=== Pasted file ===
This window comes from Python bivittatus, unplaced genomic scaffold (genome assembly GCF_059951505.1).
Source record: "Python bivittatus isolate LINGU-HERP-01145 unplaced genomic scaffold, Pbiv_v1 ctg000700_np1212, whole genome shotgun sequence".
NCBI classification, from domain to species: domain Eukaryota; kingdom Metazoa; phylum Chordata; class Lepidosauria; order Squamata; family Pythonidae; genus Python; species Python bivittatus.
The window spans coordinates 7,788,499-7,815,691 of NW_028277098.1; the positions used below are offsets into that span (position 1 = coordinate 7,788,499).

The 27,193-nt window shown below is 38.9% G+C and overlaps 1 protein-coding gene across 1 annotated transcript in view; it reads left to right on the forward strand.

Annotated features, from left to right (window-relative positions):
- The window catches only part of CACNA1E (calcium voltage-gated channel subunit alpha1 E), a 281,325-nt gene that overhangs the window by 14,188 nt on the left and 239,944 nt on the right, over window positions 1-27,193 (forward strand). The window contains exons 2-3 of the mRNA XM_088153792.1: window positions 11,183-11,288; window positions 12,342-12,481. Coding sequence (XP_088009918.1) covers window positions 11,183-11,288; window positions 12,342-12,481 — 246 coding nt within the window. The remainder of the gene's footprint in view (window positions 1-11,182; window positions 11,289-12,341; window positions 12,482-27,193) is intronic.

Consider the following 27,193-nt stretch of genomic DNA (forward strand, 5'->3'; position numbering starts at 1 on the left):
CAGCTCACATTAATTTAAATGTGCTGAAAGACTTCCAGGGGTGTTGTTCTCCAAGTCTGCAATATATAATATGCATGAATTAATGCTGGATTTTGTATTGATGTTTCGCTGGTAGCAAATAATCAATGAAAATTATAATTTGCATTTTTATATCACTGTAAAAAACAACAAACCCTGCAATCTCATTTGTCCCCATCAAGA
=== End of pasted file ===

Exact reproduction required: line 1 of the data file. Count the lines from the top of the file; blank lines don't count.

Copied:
This window comes from Python bivittatus, unplaced genomic scaffold (genome assembly GCF_059951505.1).